Suddenly it was easy to pick up the slender weapon and start to cut. One tentative snip and then I was possessed with the necessity to act and be done with my boldness. My curls fell away like skin being shed by a snake. It went so fast I hardly knew what I was doing. I crept back to the kitchen to face Lily Mae. She stared silently. “Your mama be upset,” she said, shaking her head as she moved through the swinging door with a stack of freshly ironed shirts. A little panic seized me, but, almost gleefully, I hurried to stand defiantly before my mother. She was still sitting, unspeaking, by the telephone. She seemed unmoved. “Heavens, what did you do that for? It will take forever to grow out.” Marion peered at me over the banister railing. “You’ve lost your looks,” she sniffed.

My mother guided me toward the dining room. “We must finish lunch,” she murmured, rousing herself. The table looked half-ravaged, like my hair, with crumpled napkins and tired lettuce on the plates. I started to weep at the enormity of what I had done. Fat tears fell on my grilled cheese sandwich. “Don’t fuss, darling,” consoled my mother distractedly. She wasn’t even looking at me.

There was an unspoken lesson in that afternoon. My mother should have been angry but instead she held her tongue. Was it at that point that I learned to guard the peace, to mind my manners, to keep my mouth shut?

On my report card, the music teacher wrote “pitch uncertain.”

In school someone would grab me from behind on the playground: “whose side are you on? Lucy’s?” — the charismatic troublemaker, or “Kitten’s?” — the charismatic good-girl. It seemed easier — and smarter — to keep my mouth shut.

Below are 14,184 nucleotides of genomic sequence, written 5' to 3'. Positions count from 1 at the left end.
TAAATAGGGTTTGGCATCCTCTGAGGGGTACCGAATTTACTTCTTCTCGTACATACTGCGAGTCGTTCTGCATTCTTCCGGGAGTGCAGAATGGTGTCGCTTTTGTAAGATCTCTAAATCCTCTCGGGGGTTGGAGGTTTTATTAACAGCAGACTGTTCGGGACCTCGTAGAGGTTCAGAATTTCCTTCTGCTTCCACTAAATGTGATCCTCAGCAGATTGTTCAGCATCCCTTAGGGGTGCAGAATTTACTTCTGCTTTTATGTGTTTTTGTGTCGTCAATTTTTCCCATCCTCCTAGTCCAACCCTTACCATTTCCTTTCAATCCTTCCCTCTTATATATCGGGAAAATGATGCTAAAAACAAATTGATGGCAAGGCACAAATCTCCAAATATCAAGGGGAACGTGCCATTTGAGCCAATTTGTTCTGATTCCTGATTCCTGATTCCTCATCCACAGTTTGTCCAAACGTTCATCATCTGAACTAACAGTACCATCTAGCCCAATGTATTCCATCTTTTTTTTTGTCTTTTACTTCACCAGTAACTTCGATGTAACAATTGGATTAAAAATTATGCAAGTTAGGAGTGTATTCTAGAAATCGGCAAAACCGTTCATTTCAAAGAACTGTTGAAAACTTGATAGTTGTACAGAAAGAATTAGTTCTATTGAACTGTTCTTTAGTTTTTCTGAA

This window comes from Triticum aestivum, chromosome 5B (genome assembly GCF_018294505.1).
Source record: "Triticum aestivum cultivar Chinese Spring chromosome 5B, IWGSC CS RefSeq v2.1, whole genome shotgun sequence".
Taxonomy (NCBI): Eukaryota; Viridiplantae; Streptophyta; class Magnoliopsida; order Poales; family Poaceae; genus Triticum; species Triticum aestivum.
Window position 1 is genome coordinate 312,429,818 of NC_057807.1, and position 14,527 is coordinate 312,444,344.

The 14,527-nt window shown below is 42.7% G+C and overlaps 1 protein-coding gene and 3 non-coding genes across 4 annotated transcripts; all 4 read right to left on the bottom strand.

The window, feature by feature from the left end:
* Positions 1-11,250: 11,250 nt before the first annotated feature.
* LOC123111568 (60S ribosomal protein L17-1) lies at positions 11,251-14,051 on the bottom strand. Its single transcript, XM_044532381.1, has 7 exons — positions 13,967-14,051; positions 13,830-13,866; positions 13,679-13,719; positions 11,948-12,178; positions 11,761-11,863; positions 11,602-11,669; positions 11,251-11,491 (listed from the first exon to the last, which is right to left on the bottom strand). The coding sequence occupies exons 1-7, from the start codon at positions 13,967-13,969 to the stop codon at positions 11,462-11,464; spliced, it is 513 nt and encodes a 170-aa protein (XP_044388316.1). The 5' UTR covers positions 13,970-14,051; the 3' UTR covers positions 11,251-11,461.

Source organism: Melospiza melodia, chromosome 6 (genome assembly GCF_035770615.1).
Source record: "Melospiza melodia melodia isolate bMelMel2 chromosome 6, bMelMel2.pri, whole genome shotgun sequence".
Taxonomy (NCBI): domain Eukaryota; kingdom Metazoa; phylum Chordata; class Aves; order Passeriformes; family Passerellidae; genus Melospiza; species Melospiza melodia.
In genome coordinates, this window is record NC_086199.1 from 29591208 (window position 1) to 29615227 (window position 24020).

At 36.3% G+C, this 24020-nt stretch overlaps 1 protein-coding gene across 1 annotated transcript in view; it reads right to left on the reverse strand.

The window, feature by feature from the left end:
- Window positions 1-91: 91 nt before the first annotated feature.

One day I came home from school tense, weepy from trying to please everyone. My mother uncharacteristically drew herself up and exhorted me to “Stick by your guns, have the courage of your convictions.” Most important of all, “Be yourself!”

“But how do I know who I am?” I wondered.

Growing up, I swam like a fish in the clouded waters of family life.

My family was large, consisting mostly of women. Since I was born in 1940, the men in the family were soon absent, sent as soldiers to Europe or as naval officers aboard ships to the distant Pacific.

I remember not only my mother’s mother, “Gran,” as we called her, but also her mother, my great-grandmother, erect, dignified and austere in her long dress. The family I remember also harbored a great-great maiden aunt, several great-aunts and endless pretty cousins. During the war we stayed intermittently with my mother’s mother, Gran Jay. Though a young widow at fifty-two, she still kept a rambling house in what was then the quiet countryside of Long Island for her five daughters and one neighboring daughter-in-law.

Gran ran her house as an ark, the center of an otherwise fragmented family life. Her daughters dipped in and out of this comfortable, familiar world, using it as a kind of sacred place, sometimes for absolution and redemption, sometimes just for temporary sustenance, always for nourishment.

About the Author:
Maisie Houghton, author of Pitch Uncertain: A Mid-Century Middle Daughter Finds Her Voice, was born in New York City, grew up in Cambridge, Massachusetts, in the fifties and graduated from Radcliffe College in 1962. With her husband, she has lived in Corning, New York, for over forty years. Pitch Uncertain is her first book.